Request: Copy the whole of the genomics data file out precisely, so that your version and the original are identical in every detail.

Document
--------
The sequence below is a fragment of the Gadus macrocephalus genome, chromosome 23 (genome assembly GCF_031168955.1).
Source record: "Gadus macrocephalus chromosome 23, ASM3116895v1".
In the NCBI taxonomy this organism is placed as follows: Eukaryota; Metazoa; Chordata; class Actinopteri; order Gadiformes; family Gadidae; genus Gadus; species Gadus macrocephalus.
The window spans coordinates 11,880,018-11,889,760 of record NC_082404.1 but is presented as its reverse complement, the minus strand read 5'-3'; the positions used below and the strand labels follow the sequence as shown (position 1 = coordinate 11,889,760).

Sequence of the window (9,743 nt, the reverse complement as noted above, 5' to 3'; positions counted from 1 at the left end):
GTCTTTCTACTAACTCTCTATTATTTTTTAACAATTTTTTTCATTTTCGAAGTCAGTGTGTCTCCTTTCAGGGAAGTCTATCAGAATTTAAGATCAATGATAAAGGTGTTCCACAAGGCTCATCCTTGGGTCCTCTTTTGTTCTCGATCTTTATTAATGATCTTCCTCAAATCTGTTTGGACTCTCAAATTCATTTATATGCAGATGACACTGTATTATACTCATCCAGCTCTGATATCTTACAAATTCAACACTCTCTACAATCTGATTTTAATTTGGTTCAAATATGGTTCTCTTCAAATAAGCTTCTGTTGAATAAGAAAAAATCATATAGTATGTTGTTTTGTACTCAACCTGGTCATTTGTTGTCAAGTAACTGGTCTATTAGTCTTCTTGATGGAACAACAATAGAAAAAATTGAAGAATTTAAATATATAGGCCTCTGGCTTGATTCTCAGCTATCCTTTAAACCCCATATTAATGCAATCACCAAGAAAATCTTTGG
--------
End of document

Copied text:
The sequence below is a fragment of the Gadus macrocephalus genome, chromosome 23 (genome assembly GCF_031168955.1).
Source record: "Gadus macrocephalus chromosome 23, ASM3116895v1".
In the NCBI taxonomy this organism is placed as follows: Eukaryota; Metazoa; Chordata; class Actinopteri; order Gadiformes; family Gadidae; genus Gadus; species Gadus macrocephalus.
The window spans coordinates 11,880,018-11,889,760 of record NC_082404.1 but is presented as its reverse complement, the minus strand read 5'-3'; the positions used below and the strand labels follow the sequence as shown (position 1 = coordinate 11,889,760).

Sequence of the window (9,743 nt, the reverse complement as noted above, 5' to 3'; positions counted from 1 at the left end):
GTCTTTCTACTAACTCTCTATTATTTTTTAACAATTTTTTTCATTTTCGAAGTCAGTGTGTCTCCTTTCAGGGAAGTCTATCAGAATTTAAGATCAATGATAAAGGTGTTCCACAAGGCTCATCCTTGGGTCCTCTTTTGTTCTCGATCTTTATTAATGATCTTCCTCAAATCTGTTTGGACTCTCAAATTCATTTATATGCAGATGACACTGTATTATACTCATCCAGCTCTGATATCTTACAAATTCAACACTCTCTACAATCTGATTTTAATTTGGTTCAAATATGGTTCTCTTCAAATAAGCTTCTGTTGAATAAGAAAAAATCATATAGTATGTTGTTTTGTACTCAACCTGGTCATTTGTTGTCAAGTAACTGGTCTATTAGTCTTCTTGATGGAACAACAATAGAAAAAATTGAAGAATTTAAATATATAGGCCTCTGGCTTGATTCTCAGCTATCCTTTAAACCCCATATTAATGCAATCACCAAGAAAATCTTTGG